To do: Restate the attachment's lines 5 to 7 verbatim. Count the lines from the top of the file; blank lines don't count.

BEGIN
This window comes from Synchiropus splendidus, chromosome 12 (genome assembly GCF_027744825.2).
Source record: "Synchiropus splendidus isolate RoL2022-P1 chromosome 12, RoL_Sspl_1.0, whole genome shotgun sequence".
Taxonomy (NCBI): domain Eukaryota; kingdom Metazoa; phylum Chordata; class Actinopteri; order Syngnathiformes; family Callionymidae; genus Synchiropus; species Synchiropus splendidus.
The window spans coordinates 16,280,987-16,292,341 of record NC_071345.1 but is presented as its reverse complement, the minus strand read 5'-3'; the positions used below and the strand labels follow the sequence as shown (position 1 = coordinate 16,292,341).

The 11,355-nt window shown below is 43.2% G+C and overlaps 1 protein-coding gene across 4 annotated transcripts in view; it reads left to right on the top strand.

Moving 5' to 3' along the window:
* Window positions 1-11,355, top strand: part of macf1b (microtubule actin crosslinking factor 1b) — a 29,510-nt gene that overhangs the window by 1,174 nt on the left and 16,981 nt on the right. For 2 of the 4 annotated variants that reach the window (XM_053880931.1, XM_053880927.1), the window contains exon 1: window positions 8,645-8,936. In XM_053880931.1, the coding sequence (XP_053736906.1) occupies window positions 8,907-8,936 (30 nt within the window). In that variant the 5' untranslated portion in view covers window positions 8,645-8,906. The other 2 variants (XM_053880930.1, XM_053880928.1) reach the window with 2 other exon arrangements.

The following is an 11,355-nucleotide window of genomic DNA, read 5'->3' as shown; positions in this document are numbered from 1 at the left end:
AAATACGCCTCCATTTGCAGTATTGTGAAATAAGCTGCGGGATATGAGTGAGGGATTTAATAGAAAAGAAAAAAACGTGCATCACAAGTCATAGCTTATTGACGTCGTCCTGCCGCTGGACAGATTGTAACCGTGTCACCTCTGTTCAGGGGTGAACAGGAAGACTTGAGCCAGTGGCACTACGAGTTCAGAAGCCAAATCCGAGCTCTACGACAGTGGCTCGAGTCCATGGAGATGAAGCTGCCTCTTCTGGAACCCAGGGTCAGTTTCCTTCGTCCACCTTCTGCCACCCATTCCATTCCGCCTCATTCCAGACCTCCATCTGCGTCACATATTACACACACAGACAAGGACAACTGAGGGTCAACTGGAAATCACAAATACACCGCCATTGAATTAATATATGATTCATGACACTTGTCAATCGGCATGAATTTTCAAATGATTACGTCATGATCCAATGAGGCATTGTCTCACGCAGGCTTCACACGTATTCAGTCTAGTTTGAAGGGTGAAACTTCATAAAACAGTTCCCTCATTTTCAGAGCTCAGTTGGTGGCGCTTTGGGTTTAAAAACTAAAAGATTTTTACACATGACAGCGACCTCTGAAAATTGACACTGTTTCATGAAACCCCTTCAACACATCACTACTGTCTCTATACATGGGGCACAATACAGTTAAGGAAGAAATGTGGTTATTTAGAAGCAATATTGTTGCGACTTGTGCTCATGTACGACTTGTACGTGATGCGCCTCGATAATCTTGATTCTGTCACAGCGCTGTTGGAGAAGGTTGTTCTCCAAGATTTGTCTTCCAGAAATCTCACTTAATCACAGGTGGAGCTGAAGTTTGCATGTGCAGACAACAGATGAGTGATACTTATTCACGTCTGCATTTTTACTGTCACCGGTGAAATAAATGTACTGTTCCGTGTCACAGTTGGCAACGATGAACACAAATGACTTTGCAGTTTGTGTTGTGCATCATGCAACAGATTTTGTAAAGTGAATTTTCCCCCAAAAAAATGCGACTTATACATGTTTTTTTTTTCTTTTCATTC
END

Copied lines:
The 11,355-nt window shown below is 43.2% G+C and overlaps 1 protein-coding gene across 4 annotated transcripts in view; it reads left to right on the top strand.

Moving 5' to 3' along the window:
* Window positions 1-11,355, top strand: part of macf1b (microtubule actin crosslinking factor 1b) — a 29,510-nt gene that overhangs the window by 1,174 nt on the left and 16,981 nt on the right. For 2 of the 4 annotated variants that reach the window (XM_053880931.1, XM_053880927.1), the window contains exon 1: window positions 8,645-8,936. In XM_053880931.1, the coding sequence (XP_053736906.1) occupies window positions 8,907-8,936 (30 nt within the window). In that variant the 5' untranslated portion in view covers window positions 8,645-8,906. The other 2 variants (XM_053880930.1, XM_053880928.1) reach the window with 2 other exon arrangements.